Your own personal taxes are complicated enough, but as a business owner, it’s a whole new ballgame. Your business’ structure is one of the most significant determinants of the administrative burden created by your tax obligations. Many businesses will undergo restructuring as they grow and change when circumstances allow.
In most cases, the business’ income is also a key determinant of tax paid. Income tax rates are constantly in flux. Companies are generally subject to a flat 30% income tax rate, while this is lower for small businesses. The small business tax rate for the FY2022 moving forward is now 25%. The ATO provides critical resources on this and other related topics. Many find working with a tax professional to be essential when trawling through highly technical tax information.
With masses of information available, it can be difficult to know where to start when considering your business’ structure and tax obligations. Consider the following as a starting point to developing insight into this area:
Small Business Tax Obligations
Is your organisation categorised as a small business entity? Being a small business allows you to access a range of tax concessions, escalated depreciation, instant writing off of fixed assets, disregarding prepayments, reduced company tax rates as discussed above as well as several CGT concessions which can reduce your Capital Gain Tax on the sale of your business assets by 25% to 100%.
To be considered as a small business entity, generally, your company must have an aggregated turnover of less than $10 million per annum. Aggregated turnover is your business’ annual turnover plus the annual turnover of any entities connected with you and an affiliate of you. The $10m aggregated turnover threshold applies to most concessions, but there are exceptions (including the exception for income tax rate per above).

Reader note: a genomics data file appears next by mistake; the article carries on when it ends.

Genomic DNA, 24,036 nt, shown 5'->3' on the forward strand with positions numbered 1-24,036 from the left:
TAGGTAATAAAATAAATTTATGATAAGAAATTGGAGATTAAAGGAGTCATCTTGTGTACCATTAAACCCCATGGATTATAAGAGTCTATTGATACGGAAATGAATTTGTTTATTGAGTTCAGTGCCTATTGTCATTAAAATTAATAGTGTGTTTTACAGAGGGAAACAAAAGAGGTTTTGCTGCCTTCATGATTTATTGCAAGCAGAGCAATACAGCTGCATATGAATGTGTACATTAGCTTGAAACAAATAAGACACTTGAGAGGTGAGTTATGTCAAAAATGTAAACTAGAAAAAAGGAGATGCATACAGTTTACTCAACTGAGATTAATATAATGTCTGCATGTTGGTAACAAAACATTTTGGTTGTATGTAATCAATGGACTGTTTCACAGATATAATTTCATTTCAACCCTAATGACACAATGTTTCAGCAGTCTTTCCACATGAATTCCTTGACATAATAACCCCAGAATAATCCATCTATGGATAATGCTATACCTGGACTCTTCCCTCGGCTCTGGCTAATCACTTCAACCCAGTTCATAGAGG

You can find out the details of these small business entity concessions on the ATO website. A general rule of thumb is that smaller organisations will be taxed less while higher-earning ones are taxed more. Whether or not this is always the case can lead to some debate. Take a look at this resource from Business.gov for a rundown on key differences between business structures.
A trading trust is a type of business structure in which a trustee (either an individual or company) carries on business on the behalf of the trust’s beneficiaries. The key benefit of this structure is that you can decide who benefits from the profit derived by the business. It also allows a trust to make distributions to individuals who have no input or even knowledge of the business’ operations. A trustee can distribute income in the manner most effective to beneficiaries as permitted by the trust deed.
Businesses can also mix different structures in a hybrid structure. What begins as a partnership might be rolled over into a trust after the growth of the business. Restructures might be motivated by asset protection, ability to attract investment and tax effectiveness.
As an owner, it’s crucial to remember that business structure has significant implications on your tax obligations. And just because one sounds better, this doesn’t necessarily mean you can move your business into that structure without significant consequences. Each structure has its own legal characteristics beyond taxation. But keep in mind that it is common for business structures to change over their course.
Without question, the structure of your business will have long-lasting implications for you. It’s always worth consulting with a tax and business specialist to ensure you choose the best option for your circumstances. If you have any questions about any of the above matters, don’t hesitate to contact your Morrows advisor.